People have described the clinical trajectory of a patient with advanced cancer as "falling off a cliff." This means that the person can seem to be doing relatively well, and then, once the disease exceeds a certain threshold, the person deteriorates progressively in a relatively short period of time (weeks to months), until death. For most patients with advanced cancer, this metaphor of "falling off a cliff" still applies. So what's different now?
There is a new class of drugs, collectively referred to as "immunotherapy" or "targeted therapy" that, for some people with advanced cancer, can arrest the disease, even cause it to seemingly disappear for a time. And this disappearance can occasionally last for a long time, even years. A few oncologists even use the word "cure." Continuing with the metaphor, I feel like the individuals for whom these new therapies are working have been given a parachute that opens as they are "falling off the cliff," which allows them to land safely at the bottom, unharmed.
The problem is, we can't really tell yet which candidates for these new therapies will benefit and which won't. And these therapies all have potential toxicities, some severe, some even life-threatening or lethal. So if you're a person with advanced cancer being offered one of these new therapies, staying with the metaphor, it's as though you're given a sack with a parachute in it—but until you pull your ripcord, you don't know if it's a working parachute or one with holes in it. Even worse, these "faulty parachutes" may catch on ledges or brush along the cliff and cause additional injuries on the way down, making the fall to the bottom even more difficult and painful than if you never had a parachute in the first place.
Before we had these drugs—before we could offer a possibly working parachute—people "knew" what was coming and could prepare. There was some uncertainty regarding when and how, but not what was going to happen. This is where our current model of hospice care was developed, and it works pretty well. Knowing you are falling off a cliff without a parachute allows caregivers to focus on whatever interventions can be provided to make you feel as safe and comfortable as possible. None of this changes what's going to happen once you reach the bottom, but it makes the fall as easy as it can be. And for your loved ones who will be the survivors, they have as easy a time dealing with their loss as is possible.
Now, with most current regulations, if you receive the parachute and pull the ripcord, hospice care is not an option—at least not until it's clear that this parachute doesn't function—and that can be perilously close to the bottom of the fall (i.e., days before end-of-life). During the time when it's unknown if and how well this treatment is going to work, you and your family may be (understandably) focusing on hoping for the working parachute, even as you get closer and closer to the bottom. Uncertainty may dominate the experience for much of the time you have. And most of us don't deal with uncertainty very well.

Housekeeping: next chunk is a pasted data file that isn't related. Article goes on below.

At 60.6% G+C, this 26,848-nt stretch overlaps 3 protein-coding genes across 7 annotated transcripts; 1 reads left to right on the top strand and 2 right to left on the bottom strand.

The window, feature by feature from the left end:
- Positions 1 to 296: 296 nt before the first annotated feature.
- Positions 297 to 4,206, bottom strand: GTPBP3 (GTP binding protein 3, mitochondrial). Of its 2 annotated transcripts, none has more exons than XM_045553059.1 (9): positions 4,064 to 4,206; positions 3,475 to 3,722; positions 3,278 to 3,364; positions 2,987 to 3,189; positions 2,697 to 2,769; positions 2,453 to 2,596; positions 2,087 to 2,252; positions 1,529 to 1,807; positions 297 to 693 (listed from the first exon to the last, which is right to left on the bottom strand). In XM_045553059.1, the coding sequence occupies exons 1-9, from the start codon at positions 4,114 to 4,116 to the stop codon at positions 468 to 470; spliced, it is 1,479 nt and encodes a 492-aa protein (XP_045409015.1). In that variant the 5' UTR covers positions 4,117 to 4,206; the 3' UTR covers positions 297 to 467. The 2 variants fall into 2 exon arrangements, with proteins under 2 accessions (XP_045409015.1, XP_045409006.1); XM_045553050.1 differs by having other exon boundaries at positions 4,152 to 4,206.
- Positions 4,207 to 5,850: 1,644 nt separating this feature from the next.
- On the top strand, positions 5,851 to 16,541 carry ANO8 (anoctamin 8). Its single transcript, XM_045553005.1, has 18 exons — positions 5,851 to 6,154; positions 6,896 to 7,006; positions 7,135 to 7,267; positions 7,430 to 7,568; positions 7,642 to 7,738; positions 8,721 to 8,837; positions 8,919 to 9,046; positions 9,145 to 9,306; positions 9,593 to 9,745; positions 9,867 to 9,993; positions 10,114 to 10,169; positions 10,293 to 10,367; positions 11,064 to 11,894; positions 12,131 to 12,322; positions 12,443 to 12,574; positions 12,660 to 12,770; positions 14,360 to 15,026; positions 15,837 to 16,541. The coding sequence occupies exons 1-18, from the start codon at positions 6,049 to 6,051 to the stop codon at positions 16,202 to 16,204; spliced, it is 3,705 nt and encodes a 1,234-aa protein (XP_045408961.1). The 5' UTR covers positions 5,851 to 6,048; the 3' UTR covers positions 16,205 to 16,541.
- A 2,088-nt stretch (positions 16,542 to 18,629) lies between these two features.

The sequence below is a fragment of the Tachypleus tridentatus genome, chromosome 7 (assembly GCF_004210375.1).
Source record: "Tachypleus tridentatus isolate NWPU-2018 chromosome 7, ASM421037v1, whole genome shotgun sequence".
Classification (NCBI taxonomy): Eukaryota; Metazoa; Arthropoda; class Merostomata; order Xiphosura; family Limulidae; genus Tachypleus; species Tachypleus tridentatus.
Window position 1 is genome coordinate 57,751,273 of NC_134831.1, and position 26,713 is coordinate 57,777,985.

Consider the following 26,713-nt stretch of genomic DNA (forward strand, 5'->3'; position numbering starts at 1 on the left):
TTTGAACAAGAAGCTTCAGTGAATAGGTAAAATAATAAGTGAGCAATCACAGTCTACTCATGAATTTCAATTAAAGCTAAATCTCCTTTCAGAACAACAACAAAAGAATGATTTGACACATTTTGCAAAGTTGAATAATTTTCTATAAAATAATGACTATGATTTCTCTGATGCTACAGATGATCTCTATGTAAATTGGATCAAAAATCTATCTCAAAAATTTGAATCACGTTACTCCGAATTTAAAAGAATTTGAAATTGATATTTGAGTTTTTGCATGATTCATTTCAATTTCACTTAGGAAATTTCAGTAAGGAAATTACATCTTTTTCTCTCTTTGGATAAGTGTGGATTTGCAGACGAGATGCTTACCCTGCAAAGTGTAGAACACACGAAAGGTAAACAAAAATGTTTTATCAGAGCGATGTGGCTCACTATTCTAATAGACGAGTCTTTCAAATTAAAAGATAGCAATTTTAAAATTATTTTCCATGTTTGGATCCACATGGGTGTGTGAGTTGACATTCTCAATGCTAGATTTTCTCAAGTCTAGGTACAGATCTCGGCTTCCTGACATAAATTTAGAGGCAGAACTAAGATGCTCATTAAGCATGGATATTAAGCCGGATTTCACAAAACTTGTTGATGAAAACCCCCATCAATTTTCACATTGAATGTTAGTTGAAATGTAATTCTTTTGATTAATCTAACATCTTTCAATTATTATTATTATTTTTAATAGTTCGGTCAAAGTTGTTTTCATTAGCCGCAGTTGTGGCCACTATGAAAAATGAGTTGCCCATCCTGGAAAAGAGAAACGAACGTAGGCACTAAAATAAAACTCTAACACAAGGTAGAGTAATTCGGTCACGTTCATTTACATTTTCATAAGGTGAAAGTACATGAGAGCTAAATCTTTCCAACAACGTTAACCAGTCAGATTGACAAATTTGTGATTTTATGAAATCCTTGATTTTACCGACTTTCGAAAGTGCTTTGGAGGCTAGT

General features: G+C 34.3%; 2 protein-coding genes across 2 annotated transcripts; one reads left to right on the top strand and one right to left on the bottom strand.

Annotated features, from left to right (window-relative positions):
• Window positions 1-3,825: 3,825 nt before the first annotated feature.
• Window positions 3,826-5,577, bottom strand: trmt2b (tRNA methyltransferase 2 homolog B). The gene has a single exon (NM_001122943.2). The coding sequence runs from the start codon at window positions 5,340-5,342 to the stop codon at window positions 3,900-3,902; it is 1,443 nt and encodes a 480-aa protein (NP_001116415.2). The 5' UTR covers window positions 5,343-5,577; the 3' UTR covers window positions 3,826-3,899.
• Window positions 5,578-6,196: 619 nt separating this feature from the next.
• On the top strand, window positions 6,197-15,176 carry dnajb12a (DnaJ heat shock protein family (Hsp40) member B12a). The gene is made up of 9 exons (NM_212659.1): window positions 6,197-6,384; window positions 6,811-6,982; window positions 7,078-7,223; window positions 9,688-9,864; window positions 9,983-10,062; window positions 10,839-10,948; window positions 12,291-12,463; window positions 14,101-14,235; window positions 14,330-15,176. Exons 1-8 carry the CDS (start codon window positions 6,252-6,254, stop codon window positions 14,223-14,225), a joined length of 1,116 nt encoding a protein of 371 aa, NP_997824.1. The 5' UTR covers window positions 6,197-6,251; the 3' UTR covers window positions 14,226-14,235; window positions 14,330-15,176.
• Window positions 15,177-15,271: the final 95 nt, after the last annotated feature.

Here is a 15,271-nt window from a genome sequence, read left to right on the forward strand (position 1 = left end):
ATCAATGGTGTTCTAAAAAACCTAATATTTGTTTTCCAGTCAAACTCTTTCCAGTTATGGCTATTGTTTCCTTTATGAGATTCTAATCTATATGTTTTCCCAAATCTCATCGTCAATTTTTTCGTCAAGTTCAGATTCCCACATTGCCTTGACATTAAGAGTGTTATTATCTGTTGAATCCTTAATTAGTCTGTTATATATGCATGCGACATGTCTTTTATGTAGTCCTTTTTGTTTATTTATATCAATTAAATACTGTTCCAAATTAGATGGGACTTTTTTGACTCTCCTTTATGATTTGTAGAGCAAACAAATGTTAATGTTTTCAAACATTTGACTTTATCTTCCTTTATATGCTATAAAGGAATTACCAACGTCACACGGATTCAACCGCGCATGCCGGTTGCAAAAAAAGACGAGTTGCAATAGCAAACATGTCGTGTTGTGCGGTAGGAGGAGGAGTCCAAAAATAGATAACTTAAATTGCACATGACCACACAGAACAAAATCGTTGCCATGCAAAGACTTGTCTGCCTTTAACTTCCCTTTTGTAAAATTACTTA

So what can be done? Palliative care can be a critical support during the fall. It can do much of what hospice care can do, but still allows for you to wait (i.e., to see if you have a parachute that is going to work), at least for a while. Palliative care can provide medications to treat symptoms causing suffering, spiritual support, care coordination, and care planning for whatever the future might bring. Unfortunately, many communities have little or no access (yet) to community-based palliative care (care outside of the hospital), though that is changing.
I think the most important thing to be done is to talk. In a recent Wall Street Journal article the author described six categories things one can talk about with someone who's on the way down from the top of the cliff. These are:
- Conversations about love,
- "Identity messages" (conversations that frame who you are)
- Religious/spiritual talks
- Everyday talk
- Difficult relationship talk (attempting to repair hurt of some kind), and
- "Instrumental death talk" (about funerals, end-of-life care, burial, etc.).
To these I would add a few more. I think talking about uncertainty can be supportive. For example: "I imagine it must be hard living with so much uncertainty—about whether this treatment is going to work, about what new symptoms are going to appear, about whether you'll feel better tomorrow … "
I also think sharing and discussing fears and hopes (the focus of the first two questions from the game Hello) can provide comfort and meaning for the person with the disease, as well as opportunities to help (if asked).
One final use of the metaphor: Maybe conversations are a different kind of parachute, one that opens regardless of how well the first one is functioning. This parachute slows down the fall so that you have time to appreciate various things along the way—the blue sky, the warm air, the cool breeze, everything that makes life worth living. This parachute doesn't slow you down enough to prevent you from hitting the bottom, but it allows you and everyone you've been in conversation with, to have found some pleasure and meaning together. Instead of the hard canyon floor being at the bottom of the fall, there is a big, soft pillow. The fall is still fatal, but it's an end that is embracing and comforting, and leaves the survivors capable of getting up from the fall and moving on with their lives with the memories of their loved ones' words and deeds to guide and comfort them going forward.
Jeffrey Cohn MD, MHCM is a former medical oncologist/hematologist from Ambler, PA. He is currently the Medical Director for Common Practice and a personal coach for physicians.